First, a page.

VINOPIC - a new approach to wine buying

I tend to stay away from the commercial aspects of wine, preferring to taste and ask questions, rather than buy or sell. However, last autumn I was approached by a couple of young men, who were proposing to set up a wine retail business on the web, and one with a difference. The selection of a wine would take into consideration its health giving qualities, as well as the usual criteria of taste and quality – and they wanted me to write the tasting notes. Their inspiration comes from a book I read three or four years ago, when it was first published: The Wine Diet by Roger Corder. Roger had noticed that there are some communities in Europe, where the inhabitants enjoy a much longer than average longevity of life. And he set out to work out why – and the answer lies with the local wine. One such area is Gascony, where the diet might contain large quantities of duck fat and foie gras, but it is all washed down by generous quantities of Madiran and Côtes de St. Mont, red wines with a high level of procyanidins, which have a seriously beneficial impact on our health. I am no scientist – you will have to look at Vinopic’s website for more information – and read Roger’s book, which is an engrossingly good read. Black chocolate gets the thumbs up too. Roger has come up with a formula that quantifies the health-giving aspects of a wine, and has marked the wine selections accordingly. Again, you can read more about it on Vinopic’s website.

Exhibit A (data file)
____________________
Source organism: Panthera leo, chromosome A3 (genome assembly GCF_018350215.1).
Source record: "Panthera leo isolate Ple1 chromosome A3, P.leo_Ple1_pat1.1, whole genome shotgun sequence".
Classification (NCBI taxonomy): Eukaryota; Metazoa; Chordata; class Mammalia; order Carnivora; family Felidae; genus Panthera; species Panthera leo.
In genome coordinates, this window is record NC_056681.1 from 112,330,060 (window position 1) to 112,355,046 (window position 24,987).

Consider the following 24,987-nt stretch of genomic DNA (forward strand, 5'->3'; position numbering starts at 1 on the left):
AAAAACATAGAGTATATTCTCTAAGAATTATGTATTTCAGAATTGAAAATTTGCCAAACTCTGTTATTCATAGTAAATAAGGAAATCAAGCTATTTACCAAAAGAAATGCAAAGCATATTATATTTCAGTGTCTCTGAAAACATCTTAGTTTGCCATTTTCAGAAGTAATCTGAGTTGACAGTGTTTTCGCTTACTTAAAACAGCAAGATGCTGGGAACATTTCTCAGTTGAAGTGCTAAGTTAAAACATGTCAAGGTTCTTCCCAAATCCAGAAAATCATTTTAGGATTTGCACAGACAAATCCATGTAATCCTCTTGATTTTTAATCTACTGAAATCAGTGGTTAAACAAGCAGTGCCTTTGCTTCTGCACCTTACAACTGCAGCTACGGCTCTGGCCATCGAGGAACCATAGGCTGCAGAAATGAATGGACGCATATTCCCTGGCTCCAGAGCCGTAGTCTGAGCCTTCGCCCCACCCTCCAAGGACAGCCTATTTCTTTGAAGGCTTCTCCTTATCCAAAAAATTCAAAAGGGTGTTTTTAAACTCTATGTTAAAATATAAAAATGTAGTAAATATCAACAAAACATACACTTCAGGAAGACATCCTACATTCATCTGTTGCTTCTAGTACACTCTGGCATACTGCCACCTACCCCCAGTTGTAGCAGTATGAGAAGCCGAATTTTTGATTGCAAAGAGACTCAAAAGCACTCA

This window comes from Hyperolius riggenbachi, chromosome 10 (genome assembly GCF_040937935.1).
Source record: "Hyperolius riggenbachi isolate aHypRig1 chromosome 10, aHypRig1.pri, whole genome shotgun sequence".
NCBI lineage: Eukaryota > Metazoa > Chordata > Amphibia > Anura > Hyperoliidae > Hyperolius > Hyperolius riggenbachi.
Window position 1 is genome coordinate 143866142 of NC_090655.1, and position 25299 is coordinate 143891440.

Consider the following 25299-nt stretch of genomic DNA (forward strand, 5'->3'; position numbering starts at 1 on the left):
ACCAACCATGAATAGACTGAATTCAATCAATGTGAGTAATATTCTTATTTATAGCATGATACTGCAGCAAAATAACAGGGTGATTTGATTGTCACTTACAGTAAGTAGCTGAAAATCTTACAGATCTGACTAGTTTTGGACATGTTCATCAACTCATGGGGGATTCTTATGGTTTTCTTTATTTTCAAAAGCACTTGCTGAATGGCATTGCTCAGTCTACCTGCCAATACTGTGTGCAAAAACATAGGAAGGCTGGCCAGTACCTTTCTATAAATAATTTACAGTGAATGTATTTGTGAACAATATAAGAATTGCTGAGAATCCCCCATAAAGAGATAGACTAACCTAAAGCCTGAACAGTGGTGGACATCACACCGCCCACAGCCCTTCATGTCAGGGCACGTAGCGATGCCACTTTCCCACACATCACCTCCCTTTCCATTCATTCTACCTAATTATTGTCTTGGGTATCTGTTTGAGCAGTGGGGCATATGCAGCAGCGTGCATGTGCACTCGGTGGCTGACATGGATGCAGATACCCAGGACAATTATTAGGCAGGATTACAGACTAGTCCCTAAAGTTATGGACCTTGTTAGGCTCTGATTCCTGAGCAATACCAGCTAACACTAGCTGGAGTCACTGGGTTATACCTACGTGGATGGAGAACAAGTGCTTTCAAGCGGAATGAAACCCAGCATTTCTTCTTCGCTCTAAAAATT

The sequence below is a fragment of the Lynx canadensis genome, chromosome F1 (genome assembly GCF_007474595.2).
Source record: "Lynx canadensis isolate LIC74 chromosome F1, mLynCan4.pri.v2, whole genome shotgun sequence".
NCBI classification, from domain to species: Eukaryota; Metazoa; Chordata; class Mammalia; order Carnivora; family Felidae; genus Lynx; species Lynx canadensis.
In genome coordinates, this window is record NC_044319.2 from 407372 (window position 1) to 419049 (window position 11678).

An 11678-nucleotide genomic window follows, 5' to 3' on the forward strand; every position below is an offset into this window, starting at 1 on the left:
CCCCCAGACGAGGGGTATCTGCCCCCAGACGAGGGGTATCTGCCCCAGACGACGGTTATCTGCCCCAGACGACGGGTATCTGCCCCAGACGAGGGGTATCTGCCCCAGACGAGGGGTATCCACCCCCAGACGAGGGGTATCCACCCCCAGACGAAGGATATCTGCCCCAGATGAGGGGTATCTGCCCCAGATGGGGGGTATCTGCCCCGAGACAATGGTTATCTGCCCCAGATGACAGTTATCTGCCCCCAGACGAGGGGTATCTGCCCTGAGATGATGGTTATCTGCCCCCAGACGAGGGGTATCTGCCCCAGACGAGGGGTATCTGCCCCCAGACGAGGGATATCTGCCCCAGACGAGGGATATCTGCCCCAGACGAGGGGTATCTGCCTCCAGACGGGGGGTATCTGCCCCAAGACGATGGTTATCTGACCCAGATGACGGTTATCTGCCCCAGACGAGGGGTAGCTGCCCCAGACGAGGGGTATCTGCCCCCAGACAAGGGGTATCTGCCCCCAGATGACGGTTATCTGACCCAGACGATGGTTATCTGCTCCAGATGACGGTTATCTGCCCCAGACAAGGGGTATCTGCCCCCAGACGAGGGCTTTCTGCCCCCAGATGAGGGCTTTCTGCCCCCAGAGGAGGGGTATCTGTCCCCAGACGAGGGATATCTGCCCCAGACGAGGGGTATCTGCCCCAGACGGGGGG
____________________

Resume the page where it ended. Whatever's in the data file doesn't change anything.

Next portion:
My job was to score each wine for its quality and rate it for drinking enjoyment. Vinopic’s list is a combination of our various enthusiasms, covering many of the world’s wine regions, but not in any great depth. This is not the place to look for classed growth claret or expensive Burgundy, but you will find any number of eminently drinkable everyday wines, with character and interest, that offer good value for your money. So of course the Languedoc features, with wines from Domaine de l’Hortus in Pic S. Loup, as well as Corbières from Domaine Ollieux-Romanis, and a Picpoul de Pinet. There is much else besides. So please take a look at The website only went live a couple of days ago, so it’s still early days.


Kat said…
Sounds very interesting!
Anonymous said…
Roger Corder makes a persuasive case in the book for the many health benefits of diet high in procyanidins, one of the phenols found in red wine, chocolate, apples, cinnamon and other plant sources. He gives specific recommendations for wines and foods, as well as recipes, that are high in procyanidins. It is possible to follow his recommendations without drinking any wine at all, but probably not as enjoyable.

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